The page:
Local doctors react to new restrictions on hydrocodone

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POSTED: Friday, August 29, 2014 - 6:20pm

UPDATED: Monday, October 6, 2014 - 11:36am

If you use prescription painkillers like Vicodin, they will now be harder to get. It's all part of an effort to cut back on the abuse of these types of drugs, which has been a growing problem for quite some time.

Basically, it means if you take any medicine that contains hydrocodone, you now have to see your doctor more often to get a refill.

Prescription drug abuse is a huge problem in the U.S. Experts estimate there are seven million people living with the problem right now and the numbers are on the rise. East Baton Rouge Coroner Beau Clark said it's a big problem here too, interfering with, and even taking lives.

"The majority of drug-related deaths that we see in our community are what we call multi-drug toxicity," Clark said. "It's the combination of different drugs."

Hyrdocodone is a drug found in a lot of painkillers. Some of the more common ones, Vicodin and Loratab, used to be pretty easy to get, but not anymore.

"Is it good that we're moving hydrocodone to Schedule II? Absolutely. It means that we can start assist in the division side of things trying to control the distribution," Clark explained.

DEA officials are putting more restrictions on hydrocodone because it's highly addictive. Clark said it's often a "gateway" drug, which means it can lead those who become addicted to even harder drugs.

"A lot of these folks will tell you, even if they are using heroine now, the majority of their addictions started when they have their first hydrocodone pill or oxycodone pill on the other end and it kind of built up over time," Clark said.

Now patients will only be able to get a three month prescription and have to see a doctor to get a refill.

"It might cut down on the abuse. So if they have to go see the doctor every 90 days every 60 days to get the medication to pay for their appointment, they may think twice about getting or abusing the medications," said Kelsey Bailey.

Bailey thinks these new restrictions are a good thing, but she is concerned about what it could mean for patients.

"You have to look at the cost. Is that going to hike up the cost for the consumer?," Bailey questioned. "Which maybe a good thing for the doctor, but not so much for someone who's already struggling to pay for their medication."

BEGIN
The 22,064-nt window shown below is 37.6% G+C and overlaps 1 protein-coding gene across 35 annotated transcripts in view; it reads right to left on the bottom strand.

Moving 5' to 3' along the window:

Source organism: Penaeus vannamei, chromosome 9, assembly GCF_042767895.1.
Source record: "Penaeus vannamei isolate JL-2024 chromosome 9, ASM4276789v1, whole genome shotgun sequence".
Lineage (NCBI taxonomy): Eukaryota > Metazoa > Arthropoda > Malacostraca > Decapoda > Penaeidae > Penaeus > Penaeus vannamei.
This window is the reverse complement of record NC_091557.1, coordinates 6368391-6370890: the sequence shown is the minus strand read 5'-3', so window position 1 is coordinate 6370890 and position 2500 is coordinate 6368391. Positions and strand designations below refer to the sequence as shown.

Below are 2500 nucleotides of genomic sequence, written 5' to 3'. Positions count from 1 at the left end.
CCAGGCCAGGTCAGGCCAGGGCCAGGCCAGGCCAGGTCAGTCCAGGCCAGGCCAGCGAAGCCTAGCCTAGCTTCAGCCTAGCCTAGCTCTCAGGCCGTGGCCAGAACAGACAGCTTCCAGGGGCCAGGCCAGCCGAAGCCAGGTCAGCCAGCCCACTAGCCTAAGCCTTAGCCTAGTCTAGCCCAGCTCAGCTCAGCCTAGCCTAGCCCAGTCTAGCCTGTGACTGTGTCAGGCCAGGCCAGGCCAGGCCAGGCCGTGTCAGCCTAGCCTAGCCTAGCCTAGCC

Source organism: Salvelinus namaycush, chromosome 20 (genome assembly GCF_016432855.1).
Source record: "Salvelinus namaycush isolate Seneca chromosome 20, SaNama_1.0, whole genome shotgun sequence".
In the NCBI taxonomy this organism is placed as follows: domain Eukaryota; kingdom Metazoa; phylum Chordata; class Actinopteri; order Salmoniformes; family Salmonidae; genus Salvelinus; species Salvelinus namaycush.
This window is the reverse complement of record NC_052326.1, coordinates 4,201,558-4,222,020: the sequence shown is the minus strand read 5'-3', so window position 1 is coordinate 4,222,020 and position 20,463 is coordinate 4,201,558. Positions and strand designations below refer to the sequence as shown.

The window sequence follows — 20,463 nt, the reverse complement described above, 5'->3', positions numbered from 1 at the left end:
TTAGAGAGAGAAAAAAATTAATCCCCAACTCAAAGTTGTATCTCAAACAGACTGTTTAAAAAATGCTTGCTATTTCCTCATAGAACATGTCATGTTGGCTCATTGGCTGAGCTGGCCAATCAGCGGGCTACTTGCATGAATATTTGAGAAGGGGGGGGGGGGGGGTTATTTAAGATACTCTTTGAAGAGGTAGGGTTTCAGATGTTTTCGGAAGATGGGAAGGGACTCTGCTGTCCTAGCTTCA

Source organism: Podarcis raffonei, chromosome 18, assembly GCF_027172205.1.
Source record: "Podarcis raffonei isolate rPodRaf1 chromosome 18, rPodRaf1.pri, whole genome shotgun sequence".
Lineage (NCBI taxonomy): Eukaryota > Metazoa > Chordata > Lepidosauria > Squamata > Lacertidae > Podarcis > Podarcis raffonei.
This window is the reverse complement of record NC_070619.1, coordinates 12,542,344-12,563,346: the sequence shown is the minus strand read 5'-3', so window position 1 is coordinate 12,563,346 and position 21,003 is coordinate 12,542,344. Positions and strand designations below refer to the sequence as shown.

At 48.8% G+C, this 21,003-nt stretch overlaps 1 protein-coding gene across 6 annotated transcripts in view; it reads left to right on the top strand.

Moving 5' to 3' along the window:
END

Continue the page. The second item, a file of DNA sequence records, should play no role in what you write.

However,Dr. James Rhorer, the medical director of the ER at Our Lady of the Lake, that should not be a problem.

"This is what this monitoring and regulation is about. It's not about judging people. It's about protecting people," Rhorer explained. "These obstacles can be overcome, and that we could potentially develop a much stronger patient-physician relationship."

Rhorer said these new restrictions are needed because prescription drug abuse is a problem that's too big to ignore.

"This was something that needed to be addressed."

The DEA has worked for years trying to get these restrictions into place. They will go into effect here October 6th.

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Tinsley Grey Sammons (1936 --)

This is the most ignorant approach towards pain management patients who still WORK for a living and dont stay home and collect disability.... Your taking perfectly compliable people who do there best to KEEP having a normal self sufficient life and your knocking them, out at the knees..I travel in my work....and my doctors been doing this in my office a while now.. Wait til they take oxycontins...its once a month.. But your killing the working man.. He will wind up getting them on streets too

like heroin is impossible to find or something - come to find out its actually cheaper to be addicted to heroin than prescription painkillers. the new laws are having little effect in reducing the rate of abuse. most of the reduction comes from the decrease of price and ease of availability of heroin compared to prescription drugs. #wakeupamerica

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